"I just had a birthday," she said. Kind of relieved the conversation was changing directions I said, "Neat, tell me about it!" She said, "Well, I got a cake with candles on top!" And I said, "Wow. what else did you get?" And she said, "Well, I got twelve dollars, 'cept I only got to keep ten. My stepdad made me give two of my dollars to him."
"I'm sorry," I found myself saying, yet again. "But I bet you'll have fun spending that ten!"
"Yeah, I guess," she said.
There was a long lull in the conversation, then she said, "You know something?" I said, "What?"
She said, "You sure are tall!"
I said, "Well, I guess I am, compared to a little girl like you!"
Another lull in the conversation.
"You know something else?" she said.
I said, "No, what?"
"I wish YOU were my daddy."
"You know something?"
"I wish I were, too."
I walked the girls back to their classroom holding my daughter's hand, but as we walked, I felt another hand slip into mine--it was Elizabeth's. When we got back to her class I gave my daughter a hug and said, "Honey, I've got to go, I'll see you after school."...but as I turned to walk away I felt a tap on my hand, and when I turned around, Elizabeth wrapped her arms around my leg and hugged me tightly. Then she smiled and giggled and scampered back to her desk.
I'll confess...when I got back to the car, I cried...but then I remembered this fundamental truth: You can take away my family, job, or possessions...you can place me in some of the most intolerable and unjust circumstances imaginable...but you can never, ever, take about my Heavenly Father's love...from me, or anyone else...and certainly not from a little girl named Elizabeth.
Here's what I've learned. It's difficult to embrace God's unconditional love...and lean toward perfectionism at the same time. Friend, the pressure's off.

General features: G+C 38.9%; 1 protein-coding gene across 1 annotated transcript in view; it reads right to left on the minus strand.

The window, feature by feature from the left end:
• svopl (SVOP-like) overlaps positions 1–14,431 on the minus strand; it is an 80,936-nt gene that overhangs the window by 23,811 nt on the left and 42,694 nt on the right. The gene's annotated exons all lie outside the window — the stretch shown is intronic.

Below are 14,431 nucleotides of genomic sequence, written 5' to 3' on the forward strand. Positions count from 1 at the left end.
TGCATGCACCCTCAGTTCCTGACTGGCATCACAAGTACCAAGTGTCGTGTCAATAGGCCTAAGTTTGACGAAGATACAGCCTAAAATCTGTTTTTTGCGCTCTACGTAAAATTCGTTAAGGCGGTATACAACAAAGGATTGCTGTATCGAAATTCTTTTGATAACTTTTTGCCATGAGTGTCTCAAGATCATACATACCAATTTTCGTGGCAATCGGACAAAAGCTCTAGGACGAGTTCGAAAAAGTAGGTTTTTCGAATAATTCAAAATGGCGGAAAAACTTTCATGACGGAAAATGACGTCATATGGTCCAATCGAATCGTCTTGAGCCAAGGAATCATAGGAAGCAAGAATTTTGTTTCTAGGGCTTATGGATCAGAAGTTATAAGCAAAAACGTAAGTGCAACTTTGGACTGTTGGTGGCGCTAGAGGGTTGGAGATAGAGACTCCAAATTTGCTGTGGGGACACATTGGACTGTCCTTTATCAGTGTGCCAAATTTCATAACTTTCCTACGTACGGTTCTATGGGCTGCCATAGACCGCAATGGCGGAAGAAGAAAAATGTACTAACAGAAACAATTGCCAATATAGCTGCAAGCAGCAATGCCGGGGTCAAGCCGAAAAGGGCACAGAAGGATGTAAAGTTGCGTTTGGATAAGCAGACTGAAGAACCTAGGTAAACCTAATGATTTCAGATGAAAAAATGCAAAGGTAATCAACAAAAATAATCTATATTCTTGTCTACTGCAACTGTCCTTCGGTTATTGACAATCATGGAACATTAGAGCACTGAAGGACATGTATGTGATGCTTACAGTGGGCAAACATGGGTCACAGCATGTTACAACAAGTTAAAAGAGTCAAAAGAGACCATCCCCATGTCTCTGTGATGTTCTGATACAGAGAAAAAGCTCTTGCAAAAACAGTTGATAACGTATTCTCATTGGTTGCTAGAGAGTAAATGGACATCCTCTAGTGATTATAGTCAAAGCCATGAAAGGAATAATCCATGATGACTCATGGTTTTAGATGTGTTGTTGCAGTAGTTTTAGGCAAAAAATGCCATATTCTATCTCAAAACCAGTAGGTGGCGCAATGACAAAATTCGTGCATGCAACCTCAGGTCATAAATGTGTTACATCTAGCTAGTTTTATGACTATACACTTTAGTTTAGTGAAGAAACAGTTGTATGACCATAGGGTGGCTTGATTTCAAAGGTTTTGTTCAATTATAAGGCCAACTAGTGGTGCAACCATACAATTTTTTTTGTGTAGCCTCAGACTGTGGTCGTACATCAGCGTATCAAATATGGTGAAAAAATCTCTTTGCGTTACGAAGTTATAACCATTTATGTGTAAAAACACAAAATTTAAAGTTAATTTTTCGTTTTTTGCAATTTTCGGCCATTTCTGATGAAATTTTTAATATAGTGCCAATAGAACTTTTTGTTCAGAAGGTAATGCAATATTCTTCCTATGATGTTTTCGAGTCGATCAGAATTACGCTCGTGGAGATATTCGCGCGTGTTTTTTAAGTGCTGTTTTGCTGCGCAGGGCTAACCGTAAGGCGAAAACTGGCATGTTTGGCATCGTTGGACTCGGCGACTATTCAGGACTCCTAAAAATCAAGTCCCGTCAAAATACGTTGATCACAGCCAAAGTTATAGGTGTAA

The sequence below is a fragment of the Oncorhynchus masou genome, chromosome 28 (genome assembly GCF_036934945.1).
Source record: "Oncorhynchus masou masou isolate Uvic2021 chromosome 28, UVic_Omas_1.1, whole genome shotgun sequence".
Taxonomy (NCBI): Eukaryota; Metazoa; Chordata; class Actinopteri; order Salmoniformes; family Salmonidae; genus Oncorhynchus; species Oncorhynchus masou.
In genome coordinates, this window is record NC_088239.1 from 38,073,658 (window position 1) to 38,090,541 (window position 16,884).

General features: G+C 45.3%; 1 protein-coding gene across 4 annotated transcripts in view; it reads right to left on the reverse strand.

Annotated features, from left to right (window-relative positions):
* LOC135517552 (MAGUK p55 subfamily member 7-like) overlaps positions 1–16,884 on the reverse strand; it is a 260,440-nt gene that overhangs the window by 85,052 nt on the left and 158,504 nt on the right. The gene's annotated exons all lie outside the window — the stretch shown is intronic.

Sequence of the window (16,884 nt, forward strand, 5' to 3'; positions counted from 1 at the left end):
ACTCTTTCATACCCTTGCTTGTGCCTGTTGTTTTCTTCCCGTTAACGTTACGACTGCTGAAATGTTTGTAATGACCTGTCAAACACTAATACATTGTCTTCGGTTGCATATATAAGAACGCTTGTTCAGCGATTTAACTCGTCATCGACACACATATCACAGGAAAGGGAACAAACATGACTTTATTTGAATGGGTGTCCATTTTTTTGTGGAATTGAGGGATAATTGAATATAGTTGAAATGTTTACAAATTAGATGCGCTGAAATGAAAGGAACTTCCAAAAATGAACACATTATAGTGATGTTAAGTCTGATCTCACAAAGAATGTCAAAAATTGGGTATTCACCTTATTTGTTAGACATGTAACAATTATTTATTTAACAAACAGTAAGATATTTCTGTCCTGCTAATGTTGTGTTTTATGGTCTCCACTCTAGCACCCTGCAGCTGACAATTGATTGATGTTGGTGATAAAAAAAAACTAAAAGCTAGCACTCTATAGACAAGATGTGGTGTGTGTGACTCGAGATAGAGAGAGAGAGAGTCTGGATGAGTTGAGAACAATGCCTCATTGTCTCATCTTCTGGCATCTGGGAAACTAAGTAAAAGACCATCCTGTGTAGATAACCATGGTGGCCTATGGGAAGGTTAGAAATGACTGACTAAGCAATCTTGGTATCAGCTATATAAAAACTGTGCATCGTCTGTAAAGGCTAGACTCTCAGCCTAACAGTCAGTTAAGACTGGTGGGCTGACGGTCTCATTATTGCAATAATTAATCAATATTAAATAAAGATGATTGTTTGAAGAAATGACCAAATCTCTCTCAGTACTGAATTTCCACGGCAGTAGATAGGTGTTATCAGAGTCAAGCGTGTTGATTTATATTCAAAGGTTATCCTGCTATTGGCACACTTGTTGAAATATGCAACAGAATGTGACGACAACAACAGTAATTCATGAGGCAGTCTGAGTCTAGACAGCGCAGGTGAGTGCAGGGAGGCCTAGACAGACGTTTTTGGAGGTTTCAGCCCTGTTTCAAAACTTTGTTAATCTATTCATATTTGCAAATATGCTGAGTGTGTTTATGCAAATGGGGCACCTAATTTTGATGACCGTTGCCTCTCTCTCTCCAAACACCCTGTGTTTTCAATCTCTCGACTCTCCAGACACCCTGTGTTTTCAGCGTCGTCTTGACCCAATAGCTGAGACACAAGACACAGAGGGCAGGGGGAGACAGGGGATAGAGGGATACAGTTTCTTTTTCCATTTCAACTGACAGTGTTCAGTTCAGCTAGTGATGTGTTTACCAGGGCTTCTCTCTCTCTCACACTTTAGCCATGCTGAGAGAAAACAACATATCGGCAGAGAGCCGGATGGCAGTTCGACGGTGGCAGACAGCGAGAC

4. Laugh more. Seriously! When's the last time you had a good, hearty laugh? If it's been more than a day or two, it's been too long.
Eileen Guder wrote:
"You can live on bland food, so as not to have an ulcer,
Drink no tea or coffee or other stimulants, in the name of health;
Go to bed early and stay away from the night life;
Avoid all controversial subjects so as never to offend people;
Mind your own business and avoid involvement in other people's problems;
Spend your money only on necessities and save all you can,
And you can still fall and break your neck in the bathtub and
it will serve you right!"
Ha! 'Nuff said. Stop being so serious. Life's too short. It's all Grace.
5. Give your life away. You'll discover in the process, that you'll think about others more and yourself less. You'll become more empathetic, and empathetic people eventually learn how to embrace others' weaknesses and overlook their flaws. Determine to give and receive the gifts of kindness and encouragement. Everyone needs someone who will clap and cheer for them. Become that person for others, and in the process, perfectionism will gradually lose it's grimy grip on your soul.
Someone once told me, "If you'll make up your mind to be kind until ten o'clock every morning, the rest of the day will take care of itself." I've found that to be very true. Try it and see for yourself.
"Yeah, but you don't know the kind of JERKS I have to work with!" some will say. No, admittedly I don't...but let me tell you a personal story. I used to look at people and all I could see were blemishes---blemishes, blemishes, blemishes from head to toe.
Then one day I decided to try to understand people a little better, and be more compassionate. You know what I discovered? I discovered that what I had thought were blemishes...were actually scars...and there's a big difference.
Here's the bottom line. We should all resign as General Manager of the Universe. Relax. Determine to free yourself of perfectionism.
Hugh Prather in his excellent book, "Notes To Myself" put it this way:
"If I had ONLY forgotten future greatness,
And looked at the green things,
And reached out to those around me,
And smelled the air.
And ignored all the forms
And self-styled obligations,
And heard the rain on my roof,
And put my arms around my wife.
Perhaps...it's not too late."
P.S. Start today. (And don't worry about the pencil. It's okay!)